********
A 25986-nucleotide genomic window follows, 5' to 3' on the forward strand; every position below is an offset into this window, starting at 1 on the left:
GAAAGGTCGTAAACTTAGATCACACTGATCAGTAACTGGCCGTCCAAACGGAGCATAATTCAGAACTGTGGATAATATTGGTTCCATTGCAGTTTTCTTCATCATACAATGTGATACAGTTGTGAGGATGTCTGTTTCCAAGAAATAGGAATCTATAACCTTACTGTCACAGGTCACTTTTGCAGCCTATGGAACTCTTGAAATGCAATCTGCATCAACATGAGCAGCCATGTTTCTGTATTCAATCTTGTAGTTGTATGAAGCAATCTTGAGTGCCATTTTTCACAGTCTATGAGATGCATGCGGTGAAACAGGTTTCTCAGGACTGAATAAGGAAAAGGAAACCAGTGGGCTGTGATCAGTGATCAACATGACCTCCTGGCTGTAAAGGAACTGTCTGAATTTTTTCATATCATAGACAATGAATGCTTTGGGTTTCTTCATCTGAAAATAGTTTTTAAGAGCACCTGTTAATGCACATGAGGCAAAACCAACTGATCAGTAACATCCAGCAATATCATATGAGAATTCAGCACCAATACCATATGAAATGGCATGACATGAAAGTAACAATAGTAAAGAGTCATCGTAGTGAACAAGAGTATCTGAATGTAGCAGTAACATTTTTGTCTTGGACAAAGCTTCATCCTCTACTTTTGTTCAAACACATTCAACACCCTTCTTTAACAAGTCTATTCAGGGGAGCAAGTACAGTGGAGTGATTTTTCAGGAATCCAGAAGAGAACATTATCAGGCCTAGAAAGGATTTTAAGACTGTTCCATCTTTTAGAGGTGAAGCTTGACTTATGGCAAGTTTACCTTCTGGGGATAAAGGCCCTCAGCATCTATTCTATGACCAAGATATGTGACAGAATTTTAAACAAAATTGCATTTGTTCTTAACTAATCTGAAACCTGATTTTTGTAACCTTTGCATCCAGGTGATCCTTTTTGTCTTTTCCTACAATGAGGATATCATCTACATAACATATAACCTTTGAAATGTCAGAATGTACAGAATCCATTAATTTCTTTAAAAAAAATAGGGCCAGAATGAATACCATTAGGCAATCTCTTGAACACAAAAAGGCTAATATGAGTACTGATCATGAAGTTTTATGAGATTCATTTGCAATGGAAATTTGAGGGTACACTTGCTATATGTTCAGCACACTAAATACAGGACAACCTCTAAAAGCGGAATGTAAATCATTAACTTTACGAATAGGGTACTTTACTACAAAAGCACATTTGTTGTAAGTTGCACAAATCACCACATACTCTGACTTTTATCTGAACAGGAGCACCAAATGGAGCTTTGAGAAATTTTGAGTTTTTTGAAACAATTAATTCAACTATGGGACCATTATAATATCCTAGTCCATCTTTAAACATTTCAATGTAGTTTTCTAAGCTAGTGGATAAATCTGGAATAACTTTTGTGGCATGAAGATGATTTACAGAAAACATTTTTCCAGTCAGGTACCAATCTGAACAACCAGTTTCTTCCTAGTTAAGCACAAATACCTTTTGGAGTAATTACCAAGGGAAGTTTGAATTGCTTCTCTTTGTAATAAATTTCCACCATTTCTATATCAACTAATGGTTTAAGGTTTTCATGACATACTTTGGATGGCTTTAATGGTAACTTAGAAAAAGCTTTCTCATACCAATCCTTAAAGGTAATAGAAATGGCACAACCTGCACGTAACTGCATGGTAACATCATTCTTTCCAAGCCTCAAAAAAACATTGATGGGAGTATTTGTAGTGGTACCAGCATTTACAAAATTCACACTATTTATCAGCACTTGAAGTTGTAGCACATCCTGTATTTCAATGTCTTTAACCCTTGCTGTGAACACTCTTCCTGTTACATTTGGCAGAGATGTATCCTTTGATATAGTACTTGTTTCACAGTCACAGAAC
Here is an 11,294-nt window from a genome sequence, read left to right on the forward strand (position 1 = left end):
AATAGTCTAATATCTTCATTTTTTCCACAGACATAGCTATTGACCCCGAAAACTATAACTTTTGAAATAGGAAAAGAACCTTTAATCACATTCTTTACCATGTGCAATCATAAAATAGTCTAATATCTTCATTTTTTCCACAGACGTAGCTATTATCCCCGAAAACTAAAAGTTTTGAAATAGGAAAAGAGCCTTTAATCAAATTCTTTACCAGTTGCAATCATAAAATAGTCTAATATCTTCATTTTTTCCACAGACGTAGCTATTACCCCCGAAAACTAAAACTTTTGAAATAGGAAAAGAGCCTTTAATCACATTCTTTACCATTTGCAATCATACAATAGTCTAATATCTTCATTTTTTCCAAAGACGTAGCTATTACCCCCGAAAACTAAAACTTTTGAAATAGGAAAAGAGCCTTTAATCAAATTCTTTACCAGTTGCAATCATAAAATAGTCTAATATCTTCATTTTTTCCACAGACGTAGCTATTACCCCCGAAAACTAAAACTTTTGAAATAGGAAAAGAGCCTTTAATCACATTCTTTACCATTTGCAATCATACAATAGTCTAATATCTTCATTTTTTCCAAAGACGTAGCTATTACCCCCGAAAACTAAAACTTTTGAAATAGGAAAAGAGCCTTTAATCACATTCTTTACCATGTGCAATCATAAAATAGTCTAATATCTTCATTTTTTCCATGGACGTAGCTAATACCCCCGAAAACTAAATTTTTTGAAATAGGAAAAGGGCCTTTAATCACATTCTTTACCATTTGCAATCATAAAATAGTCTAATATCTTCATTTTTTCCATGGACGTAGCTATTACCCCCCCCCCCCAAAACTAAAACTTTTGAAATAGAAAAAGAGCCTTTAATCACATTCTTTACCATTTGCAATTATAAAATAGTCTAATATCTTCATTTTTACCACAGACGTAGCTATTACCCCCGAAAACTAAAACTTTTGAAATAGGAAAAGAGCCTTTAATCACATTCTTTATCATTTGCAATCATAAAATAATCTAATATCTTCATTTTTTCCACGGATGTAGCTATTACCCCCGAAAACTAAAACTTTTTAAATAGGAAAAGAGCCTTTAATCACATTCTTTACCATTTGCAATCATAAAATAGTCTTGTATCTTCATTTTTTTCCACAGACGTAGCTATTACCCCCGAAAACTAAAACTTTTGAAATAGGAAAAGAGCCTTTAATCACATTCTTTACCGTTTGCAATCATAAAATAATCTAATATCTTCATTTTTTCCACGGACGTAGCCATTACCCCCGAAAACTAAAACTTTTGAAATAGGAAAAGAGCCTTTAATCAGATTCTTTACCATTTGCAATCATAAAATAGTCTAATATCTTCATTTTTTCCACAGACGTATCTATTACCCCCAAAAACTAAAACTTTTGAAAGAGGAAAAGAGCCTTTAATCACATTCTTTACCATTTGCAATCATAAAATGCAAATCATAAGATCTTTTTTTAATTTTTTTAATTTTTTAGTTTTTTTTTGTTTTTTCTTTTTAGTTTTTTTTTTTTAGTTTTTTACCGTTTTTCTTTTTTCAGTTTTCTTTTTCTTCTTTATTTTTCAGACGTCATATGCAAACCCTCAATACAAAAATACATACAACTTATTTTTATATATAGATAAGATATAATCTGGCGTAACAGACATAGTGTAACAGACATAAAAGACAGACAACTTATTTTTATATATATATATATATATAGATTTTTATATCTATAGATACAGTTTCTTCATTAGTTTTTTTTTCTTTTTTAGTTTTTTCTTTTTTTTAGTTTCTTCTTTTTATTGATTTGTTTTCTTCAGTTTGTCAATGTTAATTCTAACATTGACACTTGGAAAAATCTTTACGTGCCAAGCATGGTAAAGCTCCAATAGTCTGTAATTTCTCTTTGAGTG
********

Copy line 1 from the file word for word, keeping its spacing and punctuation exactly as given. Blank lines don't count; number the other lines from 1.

A 25986-nucleotide genomic window follows, 5' to 3' on the forward strand; every position below is an offset into this window, starting at 1 on the left: